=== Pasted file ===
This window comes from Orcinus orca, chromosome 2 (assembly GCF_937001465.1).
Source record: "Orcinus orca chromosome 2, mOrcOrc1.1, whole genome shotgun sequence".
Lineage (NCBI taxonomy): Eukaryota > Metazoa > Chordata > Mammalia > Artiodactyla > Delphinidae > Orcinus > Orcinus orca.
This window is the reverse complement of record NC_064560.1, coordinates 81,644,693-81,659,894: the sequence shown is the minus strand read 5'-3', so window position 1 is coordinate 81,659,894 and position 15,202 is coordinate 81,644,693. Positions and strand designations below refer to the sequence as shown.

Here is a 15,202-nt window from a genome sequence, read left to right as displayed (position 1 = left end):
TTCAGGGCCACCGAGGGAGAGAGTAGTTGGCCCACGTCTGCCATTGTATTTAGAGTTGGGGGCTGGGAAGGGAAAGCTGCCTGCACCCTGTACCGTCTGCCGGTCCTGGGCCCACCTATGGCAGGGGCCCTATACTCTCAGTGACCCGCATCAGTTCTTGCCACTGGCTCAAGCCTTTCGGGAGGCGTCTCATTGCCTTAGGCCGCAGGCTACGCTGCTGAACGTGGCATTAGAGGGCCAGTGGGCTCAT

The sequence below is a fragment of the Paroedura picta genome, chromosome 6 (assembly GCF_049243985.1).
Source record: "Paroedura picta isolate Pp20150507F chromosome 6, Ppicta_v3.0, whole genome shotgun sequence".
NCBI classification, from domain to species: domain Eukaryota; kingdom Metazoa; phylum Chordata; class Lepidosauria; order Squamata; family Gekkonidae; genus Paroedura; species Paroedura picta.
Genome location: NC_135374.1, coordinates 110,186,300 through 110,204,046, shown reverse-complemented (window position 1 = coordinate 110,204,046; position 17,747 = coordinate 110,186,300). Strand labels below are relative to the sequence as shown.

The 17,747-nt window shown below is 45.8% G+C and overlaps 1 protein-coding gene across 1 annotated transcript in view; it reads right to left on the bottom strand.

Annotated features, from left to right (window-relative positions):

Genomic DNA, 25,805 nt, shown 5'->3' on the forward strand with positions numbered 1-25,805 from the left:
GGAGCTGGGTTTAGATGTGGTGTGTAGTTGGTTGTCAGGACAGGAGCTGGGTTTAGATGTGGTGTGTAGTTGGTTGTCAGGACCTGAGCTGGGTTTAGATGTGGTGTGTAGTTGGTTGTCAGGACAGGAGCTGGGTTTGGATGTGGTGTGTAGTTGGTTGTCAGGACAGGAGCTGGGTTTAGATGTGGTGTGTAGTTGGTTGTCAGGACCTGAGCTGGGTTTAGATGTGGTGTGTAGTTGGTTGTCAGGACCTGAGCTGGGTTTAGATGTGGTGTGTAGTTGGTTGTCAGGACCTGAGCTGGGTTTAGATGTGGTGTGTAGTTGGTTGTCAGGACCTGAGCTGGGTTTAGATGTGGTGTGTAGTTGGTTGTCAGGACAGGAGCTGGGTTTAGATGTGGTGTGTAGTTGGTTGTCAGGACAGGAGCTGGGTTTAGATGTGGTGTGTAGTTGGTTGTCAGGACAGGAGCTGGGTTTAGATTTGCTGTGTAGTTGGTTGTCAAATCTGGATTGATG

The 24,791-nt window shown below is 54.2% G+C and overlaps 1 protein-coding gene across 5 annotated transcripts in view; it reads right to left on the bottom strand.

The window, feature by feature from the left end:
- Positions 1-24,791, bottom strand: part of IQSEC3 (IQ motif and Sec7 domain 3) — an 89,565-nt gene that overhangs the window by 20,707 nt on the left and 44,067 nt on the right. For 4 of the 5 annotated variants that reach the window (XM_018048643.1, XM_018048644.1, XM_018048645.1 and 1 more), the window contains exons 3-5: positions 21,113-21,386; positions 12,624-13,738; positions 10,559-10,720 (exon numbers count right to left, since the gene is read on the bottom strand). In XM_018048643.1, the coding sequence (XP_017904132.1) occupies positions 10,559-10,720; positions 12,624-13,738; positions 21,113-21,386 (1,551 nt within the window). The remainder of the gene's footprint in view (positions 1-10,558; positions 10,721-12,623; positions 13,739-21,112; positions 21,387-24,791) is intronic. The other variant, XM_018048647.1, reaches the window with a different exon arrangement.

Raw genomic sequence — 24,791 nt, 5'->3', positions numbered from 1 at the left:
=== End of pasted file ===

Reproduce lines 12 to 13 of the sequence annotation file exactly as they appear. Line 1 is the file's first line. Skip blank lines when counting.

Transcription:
Annotated features, from left to right (window-relative positions):

Genomic DNA, 25,805 nt, shown 5'->3' on the forward strand with positions numbered 1-25,805 from the left: